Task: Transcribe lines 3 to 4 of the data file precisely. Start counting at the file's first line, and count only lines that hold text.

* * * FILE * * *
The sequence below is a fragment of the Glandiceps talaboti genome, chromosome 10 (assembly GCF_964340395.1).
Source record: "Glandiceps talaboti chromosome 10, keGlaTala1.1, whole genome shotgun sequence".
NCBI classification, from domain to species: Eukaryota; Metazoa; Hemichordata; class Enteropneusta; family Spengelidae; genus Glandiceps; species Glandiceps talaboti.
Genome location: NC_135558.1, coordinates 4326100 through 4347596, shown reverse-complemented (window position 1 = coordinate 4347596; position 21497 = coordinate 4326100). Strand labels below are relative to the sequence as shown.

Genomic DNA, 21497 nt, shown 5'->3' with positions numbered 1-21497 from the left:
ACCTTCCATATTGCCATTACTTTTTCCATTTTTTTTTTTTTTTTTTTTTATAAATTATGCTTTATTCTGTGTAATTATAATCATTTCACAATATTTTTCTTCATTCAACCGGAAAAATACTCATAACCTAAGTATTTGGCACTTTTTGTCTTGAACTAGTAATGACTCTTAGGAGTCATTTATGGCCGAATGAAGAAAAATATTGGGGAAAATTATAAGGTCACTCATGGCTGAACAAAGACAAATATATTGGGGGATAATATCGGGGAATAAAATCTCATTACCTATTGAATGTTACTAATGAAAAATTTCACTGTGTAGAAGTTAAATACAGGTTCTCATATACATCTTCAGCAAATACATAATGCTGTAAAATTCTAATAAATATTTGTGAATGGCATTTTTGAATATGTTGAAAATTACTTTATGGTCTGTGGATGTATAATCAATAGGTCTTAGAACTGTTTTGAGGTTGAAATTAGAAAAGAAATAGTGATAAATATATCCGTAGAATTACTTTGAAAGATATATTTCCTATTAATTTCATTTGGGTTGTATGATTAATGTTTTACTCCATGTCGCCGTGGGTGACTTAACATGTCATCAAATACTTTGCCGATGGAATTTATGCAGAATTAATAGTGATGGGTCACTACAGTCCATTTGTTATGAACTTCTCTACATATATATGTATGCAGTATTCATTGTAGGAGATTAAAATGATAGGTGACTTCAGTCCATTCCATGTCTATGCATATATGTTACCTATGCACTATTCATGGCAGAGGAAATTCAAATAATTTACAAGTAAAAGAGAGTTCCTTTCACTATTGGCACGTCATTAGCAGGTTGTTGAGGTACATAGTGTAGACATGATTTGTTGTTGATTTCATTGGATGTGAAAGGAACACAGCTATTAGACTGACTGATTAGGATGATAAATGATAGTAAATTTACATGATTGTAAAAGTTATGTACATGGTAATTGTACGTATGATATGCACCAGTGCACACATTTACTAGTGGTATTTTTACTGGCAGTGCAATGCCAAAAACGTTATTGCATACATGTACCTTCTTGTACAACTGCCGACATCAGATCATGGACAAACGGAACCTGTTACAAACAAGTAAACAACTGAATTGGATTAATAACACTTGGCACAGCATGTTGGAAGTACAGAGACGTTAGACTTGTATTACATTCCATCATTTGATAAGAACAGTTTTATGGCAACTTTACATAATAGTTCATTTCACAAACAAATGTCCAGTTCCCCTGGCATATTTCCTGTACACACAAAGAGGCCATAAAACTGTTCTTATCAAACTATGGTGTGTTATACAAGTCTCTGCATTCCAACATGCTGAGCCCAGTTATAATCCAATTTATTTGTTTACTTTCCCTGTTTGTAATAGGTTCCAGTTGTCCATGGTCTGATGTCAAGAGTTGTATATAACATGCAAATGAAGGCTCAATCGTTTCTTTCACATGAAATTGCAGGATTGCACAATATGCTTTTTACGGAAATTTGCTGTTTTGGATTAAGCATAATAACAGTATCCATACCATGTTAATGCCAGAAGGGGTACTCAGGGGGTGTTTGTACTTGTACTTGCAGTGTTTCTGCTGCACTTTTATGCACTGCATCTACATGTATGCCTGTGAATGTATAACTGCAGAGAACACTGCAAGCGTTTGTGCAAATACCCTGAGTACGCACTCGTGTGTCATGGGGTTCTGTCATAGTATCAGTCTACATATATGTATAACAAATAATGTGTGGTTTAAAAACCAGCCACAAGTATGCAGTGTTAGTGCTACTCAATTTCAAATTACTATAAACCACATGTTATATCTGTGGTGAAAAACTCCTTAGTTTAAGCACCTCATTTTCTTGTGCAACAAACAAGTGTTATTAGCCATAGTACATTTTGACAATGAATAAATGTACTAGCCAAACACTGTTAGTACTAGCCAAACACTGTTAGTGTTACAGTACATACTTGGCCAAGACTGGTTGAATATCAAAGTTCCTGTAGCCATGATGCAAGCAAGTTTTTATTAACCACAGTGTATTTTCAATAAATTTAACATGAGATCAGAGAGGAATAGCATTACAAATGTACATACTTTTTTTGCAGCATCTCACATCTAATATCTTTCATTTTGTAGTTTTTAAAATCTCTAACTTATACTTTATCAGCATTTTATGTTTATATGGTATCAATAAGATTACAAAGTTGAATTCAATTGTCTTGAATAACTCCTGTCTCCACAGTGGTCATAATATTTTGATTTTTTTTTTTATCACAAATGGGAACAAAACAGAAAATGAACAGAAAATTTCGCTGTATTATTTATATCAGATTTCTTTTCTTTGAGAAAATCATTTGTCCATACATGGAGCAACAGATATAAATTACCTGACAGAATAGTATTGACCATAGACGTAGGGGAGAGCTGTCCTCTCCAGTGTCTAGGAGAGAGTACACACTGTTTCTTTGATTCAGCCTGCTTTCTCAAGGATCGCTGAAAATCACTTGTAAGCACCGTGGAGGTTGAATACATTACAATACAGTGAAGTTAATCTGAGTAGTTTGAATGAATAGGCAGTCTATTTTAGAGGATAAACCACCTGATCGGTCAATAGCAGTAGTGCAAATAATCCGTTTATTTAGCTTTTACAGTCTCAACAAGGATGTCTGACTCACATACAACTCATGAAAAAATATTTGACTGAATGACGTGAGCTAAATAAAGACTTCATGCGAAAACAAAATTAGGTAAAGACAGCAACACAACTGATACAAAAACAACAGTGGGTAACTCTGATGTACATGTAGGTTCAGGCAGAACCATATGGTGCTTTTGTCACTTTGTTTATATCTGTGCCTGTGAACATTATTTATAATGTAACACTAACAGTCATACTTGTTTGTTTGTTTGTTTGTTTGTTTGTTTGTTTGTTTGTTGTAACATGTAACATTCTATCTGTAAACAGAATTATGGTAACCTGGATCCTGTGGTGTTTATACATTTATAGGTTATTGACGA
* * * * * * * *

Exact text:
NCBI classification, from domain to species: Eukaryota; Metazoa; Hemichordata; class Enteropneusta; family Spengelidae; genus Glandiceps; species Glandiceps talaboti.
Genome location: NC_135558.1, coordinates 4326100 through 4347596, shown reverse-complemented (window position 1 = coordinate 4347596; position 21497 = coordinate 4326100). Strand labels below are relative to the sequence as shown.